Friday, December 25, 2015

Video: Add a Freight Brokerage to Your Trucking Business and Information on Trucking Costs




This video summarizes ways to start your own trucking company.   The commentator asks questions
about what may work in terms of purchasing an existing trucking company.  He is the founder of Atex in El Paso, TX.   He has extensive experience in terms of running a business and really focuses on the ways to add a freight brokerage to your existing trucking company.    He also says most brokers will want 10% to 20% for brokering freight.   I think this may be a good option for owner operators looking to cut out the middle man or woman taking a large percentage due to being a broker.    He also includes a website with more information on trucking costs.   Here is some of the info. from http://atexfreightbrokertraining.com/trucking-costs/
 Trucking Costs
Although freight brokers don’t usually get involved in trucking costs, some own their own trucking business and then supplement their trucking business with freight brokering. Rates and costs are very different between the two. In this topic, you will have a good idea on the trucking costs side of logistics.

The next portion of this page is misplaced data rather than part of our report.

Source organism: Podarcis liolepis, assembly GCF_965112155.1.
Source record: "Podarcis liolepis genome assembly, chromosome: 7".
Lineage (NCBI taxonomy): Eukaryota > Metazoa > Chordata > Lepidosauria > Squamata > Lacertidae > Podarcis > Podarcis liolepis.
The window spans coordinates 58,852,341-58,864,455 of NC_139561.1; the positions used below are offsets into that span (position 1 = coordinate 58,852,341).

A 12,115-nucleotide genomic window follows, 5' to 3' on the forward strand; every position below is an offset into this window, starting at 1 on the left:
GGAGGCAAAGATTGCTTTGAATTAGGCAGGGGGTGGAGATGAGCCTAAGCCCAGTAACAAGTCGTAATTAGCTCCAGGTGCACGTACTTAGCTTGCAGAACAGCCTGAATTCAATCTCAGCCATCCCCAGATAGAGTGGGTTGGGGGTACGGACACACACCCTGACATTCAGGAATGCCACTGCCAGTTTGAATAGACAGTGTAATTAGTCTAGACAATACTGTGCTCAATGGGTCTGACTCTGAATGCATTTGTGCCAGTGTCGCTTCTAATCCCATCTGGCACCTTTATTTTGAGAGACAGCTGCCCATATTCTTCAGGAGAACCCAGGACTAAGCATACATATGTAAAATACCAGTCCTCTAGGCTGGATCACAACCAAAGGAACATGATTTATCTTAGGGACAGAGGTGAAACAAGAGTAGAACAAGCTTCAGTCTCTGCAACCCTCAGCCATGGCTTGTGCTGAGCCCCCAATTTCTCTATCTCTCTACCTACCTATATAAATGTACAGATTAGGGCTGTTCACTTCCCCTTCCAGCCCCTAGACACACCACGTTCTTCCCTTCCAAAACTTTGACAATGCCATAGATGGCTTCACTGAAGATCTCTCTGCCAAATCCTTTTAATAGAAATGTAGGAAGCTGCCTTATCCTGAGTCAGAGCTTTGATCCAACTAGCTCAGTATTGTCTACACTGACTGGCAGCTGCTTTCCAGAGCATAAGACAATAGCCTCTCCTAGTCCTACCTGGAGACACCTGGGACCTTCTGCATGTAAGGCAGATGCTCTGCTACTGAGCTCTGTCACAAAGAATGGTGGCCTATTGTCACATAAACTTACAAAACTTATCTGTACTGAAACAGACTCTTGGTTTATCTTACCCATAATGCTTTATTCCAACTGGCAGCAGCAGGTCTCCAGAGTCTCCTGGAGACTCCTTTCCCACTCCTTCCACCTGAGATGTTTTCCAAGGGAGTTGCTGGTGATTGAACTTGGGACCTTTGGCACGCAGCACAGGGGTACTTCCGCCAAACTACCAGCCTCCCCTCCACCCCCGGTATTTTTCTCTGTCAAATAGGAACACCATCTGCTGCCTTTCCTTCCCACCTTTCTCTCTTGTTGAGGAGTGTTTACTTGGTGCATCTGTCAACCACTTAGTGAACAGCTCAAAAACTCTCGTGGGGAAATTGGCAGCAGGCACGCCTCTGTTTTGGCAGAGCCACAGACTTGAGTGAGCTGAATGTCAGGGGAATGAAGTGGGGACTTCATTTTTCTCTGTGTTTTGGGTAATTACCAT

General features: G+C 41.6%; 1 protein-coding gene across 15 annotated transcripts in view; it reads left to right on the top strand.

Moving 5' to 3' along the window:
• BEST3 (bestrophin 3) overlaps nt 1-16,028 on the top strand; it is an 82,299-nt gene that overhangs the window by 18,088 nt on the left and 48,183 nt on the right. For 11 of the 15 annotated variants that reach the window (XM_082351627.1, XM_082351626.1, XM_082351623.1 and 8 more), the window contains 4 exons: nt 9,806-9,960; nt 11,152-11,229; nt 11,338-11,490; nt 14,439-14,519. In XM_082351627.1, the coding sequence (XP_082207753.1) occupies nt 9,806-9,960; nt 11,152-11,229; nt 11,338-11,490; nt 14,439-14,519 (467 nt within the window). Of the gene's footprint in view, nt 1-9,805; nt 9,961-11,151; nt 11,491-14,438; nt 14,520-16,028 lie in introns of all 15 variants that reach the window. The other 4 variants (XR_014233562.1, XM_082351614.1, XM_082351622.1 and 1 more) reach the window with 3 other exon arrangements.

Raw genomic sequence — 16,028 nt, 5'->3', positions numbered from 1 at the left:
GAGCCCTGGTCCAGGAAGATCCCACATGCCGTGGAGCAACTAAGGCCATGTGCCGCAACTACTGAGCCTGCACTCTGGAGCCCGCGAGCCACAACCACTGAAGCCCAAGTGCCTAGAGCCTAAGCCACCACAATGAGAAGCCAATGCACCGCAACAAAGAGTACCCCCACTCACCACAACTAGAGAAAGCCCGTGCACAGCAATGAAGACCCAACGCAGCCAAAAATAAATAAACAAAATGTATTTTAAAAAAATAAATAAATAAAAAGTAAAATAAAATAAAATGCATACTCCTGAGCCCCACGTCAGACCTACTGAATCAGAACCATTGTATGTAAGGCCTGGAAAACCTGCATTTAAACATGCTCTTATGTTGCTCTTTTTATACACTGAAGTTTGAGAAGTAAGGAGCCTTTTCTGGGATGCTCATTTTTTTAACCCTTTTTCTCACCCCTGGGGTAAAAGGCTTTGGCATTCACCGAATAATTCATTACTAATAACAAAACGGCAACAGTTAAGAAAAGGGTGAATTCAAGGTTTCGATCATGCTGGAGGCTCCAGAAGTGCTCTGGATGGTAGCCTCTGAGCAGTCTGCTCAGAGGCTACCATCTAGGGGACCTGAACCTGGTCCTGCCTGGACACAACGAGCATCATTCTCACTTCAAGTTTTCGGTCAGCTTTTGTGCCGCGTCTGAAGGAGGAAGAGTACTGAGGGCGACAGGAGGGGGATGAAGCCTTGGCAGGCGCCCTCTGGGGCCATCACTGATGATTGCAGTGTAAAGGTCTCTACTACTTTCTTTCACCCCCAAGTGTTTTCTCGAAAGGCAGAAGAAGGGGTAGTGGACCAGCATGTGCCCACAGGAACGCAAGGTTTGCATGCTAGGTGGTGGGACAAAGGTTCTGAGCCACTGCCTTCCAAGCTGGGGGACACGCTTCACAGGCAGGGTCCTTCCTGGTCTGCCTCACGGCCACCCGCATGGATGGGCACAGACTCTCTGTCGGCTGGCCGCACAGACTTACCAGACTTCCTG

First let me say that the examples in this topic are strictly hypothetical. So here we go. ALL trucking costs need to be tracked, not just fuel costs. And these total costs need to be recorded, monitored and analyzed. By knowing your total costs, you can bid competitively rather than out of ignorance or emotion. And you may actually outbid your competitors by knowing your costs and profits.
Here is a formula for cost-based bidding. Again, the following are just hypothetical examples.
Your basic formula is:
Fixed costs
+ Variable costs
= Total Costs
+ Profit
=Gross Revenues
Your fixed costs are those expenses you have even if you are just sitting at home. Fixed costs include:
  • your truck payment,

  • insurance (including health insurance),

  • licenses and permits,

  • accounting and office,

  • plus other required truck costs, and
I’m going to include the fixed portion of the driver’s salary.
Your variable costs are those you have as you are “on the road”. You only incur variable costs when you are moving cargo (or deadheading). So when you are “on the road”, you have both variable AND fixed costs. Variable costs include:
tractor and reefer fuel,
tires,
maintenance and repairs,
telephone,
meals,
lodging,
tires,
tolls,
plus other related costs and
I’m going to include the variable portion of the driver’s salary.